I also cut a small notch lower than the top and used the same container to rinse the berries are allow easy separation of stems, leaves and/or insects that decided to join my bucket during my rapid picking.

As always if you have a gardening tip you would like to share please feel free to let us know using the Contact link.

Big events this week


My four five year old has been patiently been waiting for the “color sunflower” she planted from seed at a friends house this spring to finally bloom.  Every morning she will run to the kitchen window and check on its progress.  It turns out the sunflower was waiting to share her blooms on my daughter’s birthday which was definitely one of her favorite presents that day.

Here she is posing with her flower (still in pajamas)


Garden Salsa recipe


Big moment this week, I was able to make salsa entirely from ingredients.  I normally don’t use cherry/grape tomatoes for salsa but my Early Girls are not that early this year and have not quite turned red. 


CVG Garden Salsa Recipe
  • 2-3 tomatoes (or 12-15 cherry/grape tomatoes)
  • 2 cloves garlic
  • 1 small onion
  • green onion
  • 5 sprigs of cilantro
  • tablespoon vinegar
  • 1 jalapeno pepper (seeded)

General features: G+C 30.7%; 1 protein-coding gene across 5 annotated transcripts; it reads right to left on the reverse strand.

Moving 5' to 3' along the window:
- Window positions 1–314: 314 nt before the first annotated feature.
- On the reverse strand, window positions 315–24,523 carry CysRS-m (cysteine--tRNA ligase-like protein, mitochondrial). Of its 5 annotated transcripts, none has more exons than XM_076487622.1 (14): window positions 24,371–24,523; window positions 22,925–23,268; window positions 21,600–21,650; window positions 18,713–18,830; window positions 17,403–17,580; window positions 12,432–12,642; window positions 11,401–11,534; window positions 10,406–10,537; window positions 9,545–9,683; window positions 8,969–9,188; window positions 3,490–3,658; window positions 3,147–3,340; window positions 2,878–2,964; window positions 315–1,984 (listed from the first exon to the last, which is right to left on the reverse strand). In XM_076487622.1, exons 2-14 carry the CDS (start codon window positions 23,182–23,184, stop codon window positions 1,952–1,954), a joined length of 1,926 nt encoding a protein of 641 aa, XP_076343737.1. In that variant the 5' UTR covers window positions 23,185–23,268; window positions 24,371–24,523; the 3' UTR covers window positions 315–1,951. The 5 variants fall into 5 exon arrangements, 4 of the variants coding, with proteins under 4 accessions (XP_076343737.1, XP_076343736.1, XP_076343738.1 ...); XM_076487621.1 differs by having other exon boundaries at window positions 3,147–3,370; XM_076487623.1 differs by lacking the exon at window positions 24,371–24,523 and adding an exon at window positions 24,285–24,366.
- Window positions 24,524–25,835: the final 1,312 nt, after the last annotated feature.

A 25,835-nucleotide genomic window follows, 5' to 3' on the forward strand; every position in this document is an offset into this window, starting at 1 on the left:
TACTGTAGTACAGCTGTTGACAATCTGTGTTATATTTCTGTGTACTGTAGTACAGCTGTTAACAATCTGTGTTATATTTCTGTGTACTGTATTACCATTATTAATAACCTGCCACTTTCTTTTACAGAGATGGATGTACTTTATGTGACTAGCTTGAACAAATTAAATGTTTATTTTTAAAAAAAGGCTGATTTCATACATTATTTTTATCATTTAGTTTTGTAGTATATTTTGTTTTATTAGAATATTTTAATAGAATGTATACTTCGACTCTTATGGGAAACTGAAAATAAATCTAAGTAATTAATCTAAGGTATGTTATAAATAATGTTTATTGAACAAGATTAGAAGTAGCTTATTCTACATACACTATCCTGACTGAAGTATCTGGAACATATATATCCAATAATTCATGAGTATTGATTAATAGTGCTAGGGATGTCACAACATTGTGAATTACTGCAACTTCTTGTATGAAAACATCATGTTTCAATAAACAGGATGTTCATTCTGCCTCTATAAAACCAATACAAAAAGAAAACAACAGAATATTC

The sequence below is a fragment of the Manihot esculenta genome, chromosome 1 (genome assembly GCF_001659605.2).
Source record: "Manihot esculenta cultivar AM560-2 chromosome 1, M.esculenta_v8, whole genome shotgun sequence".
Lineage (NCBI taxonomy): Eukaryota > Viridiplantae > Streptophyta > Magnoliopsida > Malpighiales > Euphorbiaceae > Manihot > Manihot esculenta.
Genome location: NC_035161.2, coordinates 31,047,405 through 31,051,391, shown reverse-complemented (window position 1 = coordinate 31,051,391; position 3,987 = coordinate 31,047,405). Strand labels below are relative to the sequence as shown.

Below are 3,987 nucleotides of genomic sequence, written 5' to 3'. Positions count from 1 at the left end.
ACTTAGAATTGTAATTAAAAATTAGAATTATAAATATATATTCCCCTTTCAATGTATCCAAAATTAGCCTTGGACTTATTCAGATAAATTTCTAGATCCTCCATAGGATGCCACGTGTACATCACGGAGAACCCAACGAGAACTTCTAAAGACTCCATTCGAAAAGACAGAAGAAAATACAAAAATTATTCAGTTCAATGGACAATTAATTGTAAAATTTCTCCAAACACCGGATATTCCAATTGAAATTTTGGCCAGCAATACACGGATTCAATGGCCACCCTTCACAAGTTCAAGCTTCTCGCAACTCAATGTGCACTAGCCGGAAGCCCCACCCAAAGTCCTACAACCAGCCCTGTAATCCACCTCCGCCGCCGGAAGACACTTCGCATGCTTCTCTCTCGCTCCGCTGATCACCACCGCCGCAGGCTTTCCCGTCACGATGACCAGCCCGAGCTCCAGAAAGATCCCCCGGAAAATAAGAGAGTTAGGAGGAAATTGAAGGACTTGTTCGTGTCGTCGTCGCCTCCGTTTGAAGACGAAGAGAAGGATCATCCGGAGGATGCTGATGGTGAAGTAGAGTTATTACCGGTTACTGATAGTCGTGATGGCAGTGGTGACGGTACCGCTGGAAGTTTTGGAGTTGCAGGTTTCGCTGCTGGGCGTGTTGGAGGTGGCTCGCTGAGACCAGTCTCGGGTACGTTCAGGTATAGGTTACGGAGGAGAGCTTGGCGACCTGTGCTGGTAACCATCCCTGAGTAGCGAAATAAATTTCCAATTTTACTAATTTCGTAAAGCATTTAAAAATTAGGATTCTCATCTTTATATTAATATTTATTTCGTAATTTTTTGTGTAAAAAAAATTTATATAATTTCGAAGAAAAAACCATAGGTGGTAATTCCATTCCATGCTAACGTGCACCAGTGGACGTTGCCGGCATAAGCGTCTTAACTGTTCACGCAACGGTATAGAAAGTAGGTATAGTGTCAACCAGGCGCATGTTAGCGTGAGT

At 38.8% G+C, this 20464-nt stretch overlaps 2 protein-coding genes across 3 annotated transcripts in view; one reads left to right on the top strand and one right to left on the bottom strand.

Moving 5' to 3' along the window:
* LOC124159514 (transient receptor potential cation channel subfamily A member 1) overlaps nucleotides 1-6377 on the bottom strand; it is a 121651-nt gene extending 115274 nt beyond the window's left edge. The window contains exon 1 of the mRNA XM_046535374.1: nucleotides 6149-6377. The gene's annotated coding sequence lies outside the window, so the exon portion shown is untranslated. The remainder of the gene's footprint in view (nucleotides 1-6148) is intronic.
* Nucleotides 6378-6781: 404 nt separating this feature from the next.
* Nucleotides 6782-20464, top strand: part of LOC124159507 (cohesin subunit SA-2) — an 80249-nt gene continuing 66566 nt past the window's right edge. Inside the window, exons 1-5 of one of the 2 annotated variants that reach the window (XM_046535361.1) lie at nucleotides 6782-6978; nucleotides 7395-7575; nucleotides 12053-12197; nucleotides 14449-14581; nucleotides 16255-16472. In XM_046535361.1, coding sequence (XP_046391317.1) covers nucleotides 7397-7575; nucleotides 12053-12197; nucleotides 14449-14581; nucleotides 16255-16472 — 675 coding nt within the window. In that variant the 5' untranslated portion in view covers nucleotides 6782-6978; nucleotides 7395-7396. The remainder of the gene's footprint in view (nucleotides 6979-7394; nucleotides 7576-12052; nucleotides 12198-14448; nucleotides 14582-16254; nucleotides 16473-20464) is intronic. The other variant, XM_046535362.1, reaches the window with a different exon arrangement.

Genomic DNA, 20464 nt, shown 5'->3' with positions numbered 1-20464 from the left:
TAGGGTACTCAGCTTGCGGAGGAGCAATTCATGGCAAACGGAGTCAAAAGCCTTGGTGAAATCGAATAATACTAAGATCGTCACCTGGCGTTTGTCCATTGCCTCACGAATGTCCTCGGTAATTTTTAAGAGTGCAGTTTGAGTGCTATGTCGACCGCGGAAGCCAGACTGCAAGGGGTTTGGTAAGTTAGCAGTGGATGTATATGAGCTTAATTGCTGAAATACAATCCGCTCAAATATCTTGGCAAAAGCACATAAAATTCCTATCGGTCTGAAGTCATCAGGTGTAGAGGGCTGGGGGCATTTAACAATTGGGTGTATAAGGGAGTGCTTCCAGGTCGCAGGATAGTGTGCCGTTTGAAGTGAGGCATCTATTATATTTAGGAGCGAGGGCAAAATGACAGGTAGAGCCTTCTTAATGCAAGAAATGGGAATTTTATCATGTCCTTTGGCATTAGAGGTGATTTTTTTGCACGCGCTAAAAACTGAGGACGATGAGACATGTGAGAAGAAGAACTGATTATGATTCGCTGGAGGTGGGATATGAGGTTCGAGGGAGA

• sugar

Directions:  Coarsely chop tomatoes (removing seeds, though if I few sneak in it is not a big deal), onion, and green onions and add to bowl.  Finely chop garlic, cilantro, and seeded jalapeno pepper and add to mixture.  Add vinegar to bowl and mix thoroughly.  Let sit for 10 minutes and add sugar until salsa does not have a spicy aftertaste (normally 1-2 teaspoons)  If you like the spice skip the sugar and include seeds from the jalapeno.

Mango Salsa Recipe


I am starting to get some cherry tomatoes turning red but not enough to make salsa so yet again so I decided to make some Mango Salsa.  It is great to eat on tortilla chips the same you would for regular salsa or black bean corn salsa.  One of my favorite things to do with is as a topping to blackened salmon (salmon grilled with dusting of Cajun seasoning)

CVG Mango Salsa Recipe

  • 3 mangos
  • 2 cloves garlic
  • 1 small onion
  • green onion
  • 5 sprigs of cilantro
  • juice of one lemon (or lime)
  • 1 jalapeno pepper (seeded)
  • sugar

Directions:  Finely chop 1 mango (or blend in blender/food processor) this will create a base for the salsa.  Coarsely chop remaining mangos, onion, and green onions to have more defined texture and add to bowl.  Finely chop garlic, cilantro, and seeded jalapeno pepper and add to mixture.  Squeeze in juice of lemon into bowl and mix thoroughly.  Let sit for 10 minutes and add sugar until salsa does not have a spicy aftertaste (normally 2-3 teaspoons)

Now if you really like the spice you can leave the seeds in and/or skip the sugar but for the blackened salmon it give a good contrast to the spicy meat and people just are not usually expecting fruit to be spicy.

I can proudly say with the exception of mangos, lemons, and sugar the remaining ingredients came right out of my garden.